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Frank Hovis

Care Homes - The Gathering Storm

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Another one has had big problems:

A care home in Surrey has been shut down after inspectors found residents were "at significant risk of harm".

The Care Quality Commission (CQC) said it ordered the immediate closure of Merok Park Nursing Home after an inspection found it was dirty and unsafe, with an "overpowering" smell of urine.

The home's 25 residents were moved following the closure on Tuesday.

http://www.bbc.co.uk/news/uk-england-surrey-30409296

And the whole of the Southern Cross group went in 2011:

http://www.bbc.co.uk/news/business-14102750

These are just the first. There is a serious problem with the sector for two reasons:

  • Private equity firms bought up a lot of these companies, and put vast amounts of debt on their balance sheets meaning that their margins were incredibly tight.
  • Councils have cut the amounts that they pay across the country for care, e.g. home care £20 an hour down to £12. At these levels responsible providers drop out and only the cheapest corner-cutters can tender.

As a result the whole sector is teetering on the brink; closures and poor inspecton results will become common because of under-staffing and under-paying the overworked staff that they do have and an interest rise will finish off many of them.

No link, just a bit of inside knowledge. If you have elderly relatives in a care home I suggest making more regular checks and asking more questions; homes that may have been (genuinely) lovely five years ago are likely to have gone downhill.

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My mum, who has advanced dementure, is in a St John's care home, and I cannot fault it.

At about £40k a year, it should be faultless of course.

As for the smell of wee, that happens in any care home, unfortunately.

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And, bearing in mind that the CQC already have 55 homes "under enforcement" many of whose inadequacies include staffing, and a further 4 recently inspected rated "inadequate", FH's warning is timely.

Remember if you have an elderly relative in a care home that you suspect has problems, you can report it to the CQC here: http://www.cqc.org.uk/share-your-experience/guidance-sharing-your-experience-us

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My mum, who has advanced dementure, is in a St John's care home, and I cannot fault it.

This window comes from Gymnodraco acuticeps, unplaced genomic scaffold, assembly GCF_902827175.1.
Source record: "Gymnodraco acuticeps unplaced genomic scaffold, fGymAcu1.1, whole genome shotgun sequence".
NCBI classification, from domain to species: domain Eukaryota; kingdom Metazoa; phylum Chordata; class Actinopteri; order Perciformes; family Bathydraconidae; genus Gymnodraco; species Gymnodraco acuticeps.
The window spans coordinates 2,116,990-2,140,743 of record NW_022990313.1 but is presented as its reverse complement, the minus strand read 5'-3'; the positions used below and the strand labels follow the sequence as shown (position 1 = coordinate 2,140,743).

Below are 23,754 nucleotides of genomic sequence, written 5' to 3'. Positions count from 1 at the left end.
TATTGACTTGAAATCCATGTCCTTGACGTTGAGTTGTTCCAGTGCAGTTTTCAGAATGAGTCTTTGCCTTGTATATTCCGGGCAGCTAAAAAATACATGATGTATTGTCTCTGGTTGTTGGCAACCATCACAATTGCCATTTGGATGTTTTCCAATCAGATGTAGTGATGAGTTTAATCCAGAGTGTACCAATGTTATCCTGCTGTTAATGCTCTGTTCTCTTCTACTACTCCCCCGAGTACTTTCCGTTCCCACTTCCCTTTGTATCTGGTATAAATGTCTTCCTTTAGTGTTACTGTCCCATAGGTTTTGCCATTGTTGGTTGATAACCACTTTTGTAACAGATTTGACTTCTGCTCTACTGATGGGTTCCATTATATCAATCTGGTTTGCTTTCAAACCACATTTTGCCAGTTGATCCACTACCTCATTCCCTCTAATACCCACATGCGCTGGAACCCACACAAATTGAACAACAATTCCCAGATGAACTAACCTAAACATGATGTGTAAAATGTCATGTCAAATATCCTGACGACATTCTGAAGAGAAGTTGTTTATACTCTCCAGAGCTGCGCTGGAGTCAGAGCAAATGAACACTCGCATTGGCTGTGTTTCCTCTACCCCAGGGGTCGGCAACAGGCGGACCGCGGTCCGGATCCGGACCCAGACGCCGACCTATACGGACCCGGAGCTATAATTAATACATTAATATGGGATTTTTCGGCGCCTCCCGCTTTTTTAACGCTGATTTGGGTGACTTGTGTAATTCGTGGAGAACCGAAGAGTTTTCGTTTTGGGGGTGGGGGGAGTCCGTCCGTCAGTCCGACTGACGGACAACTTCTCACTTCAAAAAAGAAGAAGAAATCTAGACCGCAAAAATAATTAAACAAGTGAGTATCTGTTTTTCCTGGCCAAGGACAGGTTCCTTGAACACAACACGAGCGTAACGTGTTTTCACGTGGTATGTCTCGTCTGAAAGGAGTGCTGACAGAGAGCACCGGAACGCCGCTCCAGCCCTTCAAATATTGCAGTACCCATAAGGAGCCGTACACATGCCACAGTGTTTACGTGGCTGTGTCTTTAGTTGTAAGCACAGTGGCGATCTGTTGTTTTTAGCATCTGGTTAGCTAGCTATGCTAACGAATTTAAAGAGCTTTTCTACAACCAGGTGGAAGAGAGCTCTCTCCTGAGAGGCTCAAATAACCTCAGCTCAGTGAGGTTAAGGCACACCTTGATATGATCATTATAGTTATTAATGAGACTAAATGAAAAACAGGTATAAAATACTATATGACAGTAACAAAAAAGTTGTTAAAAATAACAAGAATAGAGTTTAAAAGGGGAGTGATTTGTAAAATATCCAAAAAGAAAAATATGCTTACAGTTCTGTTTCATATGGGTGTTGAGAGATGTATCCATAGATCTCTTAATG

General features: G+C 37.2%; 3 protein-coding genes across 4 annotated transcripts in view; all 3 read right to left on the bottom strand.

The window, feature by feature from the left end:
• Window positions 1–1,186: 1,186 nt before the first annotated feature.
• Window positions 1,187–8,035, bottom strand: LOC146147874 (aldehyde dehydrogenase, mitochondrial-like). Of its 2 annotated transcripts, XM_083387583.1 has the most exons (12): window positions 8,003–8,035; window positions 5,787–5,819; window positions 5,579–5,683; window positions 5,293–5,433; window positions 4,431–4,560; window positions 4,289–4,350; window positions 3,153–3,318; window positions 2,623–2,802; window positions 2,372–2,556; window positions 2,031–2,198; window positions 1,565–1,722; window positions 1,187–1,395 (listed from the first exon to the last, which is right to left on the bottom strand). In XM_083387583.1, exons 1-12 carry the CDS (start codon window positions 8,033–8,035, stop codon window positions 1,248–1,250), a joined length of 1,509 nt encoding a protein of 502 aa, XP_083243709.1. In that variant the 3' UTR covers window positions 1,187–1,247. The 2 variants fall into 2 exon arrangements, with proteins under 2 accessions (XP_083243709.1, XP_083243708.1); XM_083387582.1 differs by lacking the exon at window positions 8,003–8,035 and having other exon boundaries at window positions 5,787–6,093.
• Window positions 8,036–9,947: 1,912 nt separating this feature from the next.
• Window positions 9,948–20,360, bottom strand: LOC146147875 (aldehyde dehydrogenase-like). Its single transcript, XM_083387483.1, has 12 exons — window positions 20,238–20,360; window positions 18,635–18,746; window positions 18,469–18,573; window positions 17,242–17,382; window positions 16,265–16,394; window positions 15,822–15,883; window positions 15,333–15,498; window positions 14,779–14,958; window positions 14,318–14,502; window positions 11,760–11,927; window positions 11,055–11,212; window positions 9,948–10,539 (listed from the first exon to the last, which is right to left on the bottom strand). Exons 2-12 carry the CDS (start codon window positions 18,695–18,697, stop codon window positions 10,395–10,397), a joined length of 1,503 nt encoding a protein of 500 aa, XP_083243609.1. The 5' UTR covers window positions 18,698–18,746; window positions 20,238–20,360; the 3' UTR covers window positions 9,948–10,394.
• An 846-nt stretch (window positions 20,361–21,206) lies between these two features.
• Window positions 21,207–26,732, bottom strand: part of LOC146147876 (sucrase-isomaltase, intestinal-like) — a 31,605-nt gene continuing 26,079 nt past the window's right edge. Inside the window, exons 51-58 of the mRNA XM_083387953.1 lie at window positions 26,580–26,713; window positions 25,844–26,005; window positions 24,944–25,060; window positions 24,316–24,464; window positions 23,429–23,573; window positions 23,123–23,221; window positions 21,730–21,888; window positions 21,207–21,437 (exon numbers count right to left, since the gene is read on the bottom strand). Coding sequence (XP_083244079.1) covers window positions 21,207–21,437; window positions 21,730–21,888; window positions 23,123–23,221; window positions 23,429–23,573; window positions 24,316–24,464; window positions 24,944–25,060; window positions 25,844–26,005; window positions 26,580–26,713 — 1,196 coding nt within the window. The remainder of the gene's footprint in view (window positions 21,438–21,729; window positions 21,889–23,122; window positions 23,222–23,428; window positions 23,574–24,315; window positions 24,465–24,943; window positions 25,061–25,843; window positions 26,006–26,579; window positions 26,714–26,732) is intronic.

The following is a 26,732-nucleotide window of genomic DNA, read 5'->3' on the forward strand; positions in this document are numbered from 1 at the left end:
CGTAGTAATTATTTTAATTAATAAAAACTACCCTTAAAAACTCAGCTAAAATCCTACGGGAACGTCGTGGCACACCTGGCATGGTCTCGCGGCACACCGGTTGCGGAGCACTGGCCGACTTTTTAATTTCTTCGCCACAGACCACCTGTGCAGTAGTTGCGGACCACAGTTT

At about £40k a year, it should be faultless of course.

As for the smell of wee, that happens in any care home, unfortunately.

Known quite a few widows in care homes with dementia and I think we place the values of a normal person onto those with dementia. Just because we would be appalled by the idea of being in one of these homes, I get the impression most dementia patients are blissfully happy, probably worse for those that haven't got dementia.

I had noticed that Prunella Scales had been behaving rather bizarrely on television this last decade or so in interviews...and yes she has dementia. On the Today programme this morning...she is blissfully happy and unaware she has changed, Timothy West devastated.

http://www.radiotimes.com/news/2014-03-04/timothy-west-reveals-prunella-scales-painful-battle-with-dementia

A friend of mine visits an elderly lady in her nineties who has not lost any of her mental capacity...unfortunately she is depressed and lives in terror of dying. Wonder who has the best end of life experience, the dementia patient who thinks they are back at school with the prospect of their whole life before them (or so they think) or the terrified person with all her faculties.

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Private care homes. A national scandal.

Britain has taken a wrong turn somewhere along the line.

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Private Equity. Finance. Financialisation. The fast buck. Debt

That's where it all went wrong, aided and abetted by our Glorious Leaders.

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Private care homes. A national scandal.

Britain has taken a wrong turn somewhere along the line.

Don't think there is a practical alternative where dementia is concerned. Family care at home is almost impossible, it requires 24/7 attendance; though some do manage it.